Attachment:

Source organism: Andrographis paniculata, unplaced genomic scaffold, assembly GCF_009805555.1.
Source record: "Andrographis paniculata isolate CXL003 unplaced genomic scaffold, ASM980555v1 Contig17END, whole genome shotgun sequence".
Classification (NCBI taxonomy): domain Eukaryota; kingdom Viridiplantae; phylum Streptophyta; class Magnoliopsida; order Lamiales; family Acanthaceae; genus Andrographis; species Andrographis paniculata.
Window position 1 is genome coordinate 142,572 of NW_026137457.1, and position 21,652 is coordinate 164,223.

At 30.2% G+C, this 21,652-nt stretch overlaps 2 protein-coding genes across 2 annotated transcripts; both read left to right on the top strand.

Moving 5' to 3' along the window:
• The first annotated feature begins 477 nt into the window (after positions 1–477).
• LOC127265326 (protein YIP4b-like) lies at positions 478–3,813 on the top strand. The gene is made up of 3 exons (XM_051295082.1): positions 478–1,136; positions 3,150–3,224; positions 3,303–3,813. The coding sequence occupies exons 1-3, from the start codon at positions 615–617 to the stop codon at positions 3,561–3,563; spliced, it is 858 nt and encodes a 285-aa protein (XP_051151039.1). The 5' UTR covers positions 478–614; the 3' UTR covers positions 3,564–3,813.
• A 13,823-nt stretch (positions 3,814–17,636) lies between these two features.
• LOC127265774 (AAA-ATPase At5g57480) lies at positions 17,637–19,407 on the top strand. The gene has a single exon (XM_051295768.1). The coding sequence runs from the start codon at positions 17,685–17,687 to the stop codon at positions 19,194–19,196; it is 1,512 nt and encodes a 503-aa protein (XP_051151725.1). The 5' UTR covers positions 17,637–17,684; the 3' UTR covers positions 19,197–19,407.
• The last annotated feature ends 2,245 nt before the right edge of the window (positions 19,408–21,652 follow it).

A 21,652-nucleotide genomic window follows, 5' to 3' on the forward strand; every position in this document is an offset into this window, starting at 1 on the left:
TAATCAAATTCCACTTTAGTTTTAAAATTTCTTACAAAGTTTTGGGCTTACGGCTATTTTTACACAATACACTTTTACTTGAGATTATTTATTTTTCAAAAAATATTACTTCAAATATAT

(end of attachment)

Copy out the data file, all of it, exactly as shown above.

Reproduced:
Source organism: Andrographis paniculata, unplaced genomic scaffold, assembly GCF_009805555.1.
Source record: "Andrographis paniculata isolate CXL003 unplaced genomic scaffold, ASM980555v1 Contig17END, whole genome shotgun sequence".
Classification (NCBI taxonomy): domain Eukaryota; kingdom Viridiplantae; phylum Streptophyta; class Magnoliopsida; order Lamiales; family Acanthaceae; genus Andrographis; species Andrographis paniculata.
Window position 1 is genome coordinate 142,572 of NW_026137457.1, and position 21,652 is coordinate 164,223.

At 30.2% G+C, this 21,652-nt stretch overlaps 2 protein-coding genes across 2 annotated transcripts; both read left to right on the top strand.

Moving 5' to 3' along the window:
• The first annotated feature begins 477 nt into the window (after positions 1–477).
• LOC127265326 (protein YIP4b-like) lies at positions 478–3,813 on the top strand. The gene is made up of 3 exons (XM_051295082.1): positions 478–1,136; positions 3,150–3,224; positions 3,303–3,813. The coding sequence occupies exons 1-3, from the start codon at positions 615–617 to the stop codon at positions 3,561–3,563; spliced, it is 858 nt and encodes a 285-aa protein (XP_051151039.1). The 5' UTR covers positions 478–614; the 3' UTR covers positions 3,564–3,813.
• A 13,823-nt stretch (positions 3,814–17,636) lies between these two features.
• LOC127265774 (AAA-ATPase At5g57480) lies at positions 17,637–19,407 on the top strand. The gene has a single exon (XM_051295768.1). The coding sequence runs from the start codon at positions 17,685–17,687 to the stop codon at positions 19,194–19,196; it is 1,512 nt and encodes a 503-aa protein (XP_051151725.1). The 5' UTR covers positions 17,637–17,684; the 3' UTR covers positions 19,197–19,407.
• The last annotated feature ends 2,245 nt before the right edge of the window (positions 19,408–21,652 follow it).

A 21,652-nucleotide genomic window follows, 5' to 3' on the forward strand; every position in this document is an offset into this window, starting at 1 on the left:
TAATCAAATTCCACTTTAGTTTTAAAATTTCTTACAAAGTTTTGGGCTTACGGCTATTTTTACACAATACACTTTTACTTGAGATTATTTATTTTTCAAAAAATATTACTTCAAATATAT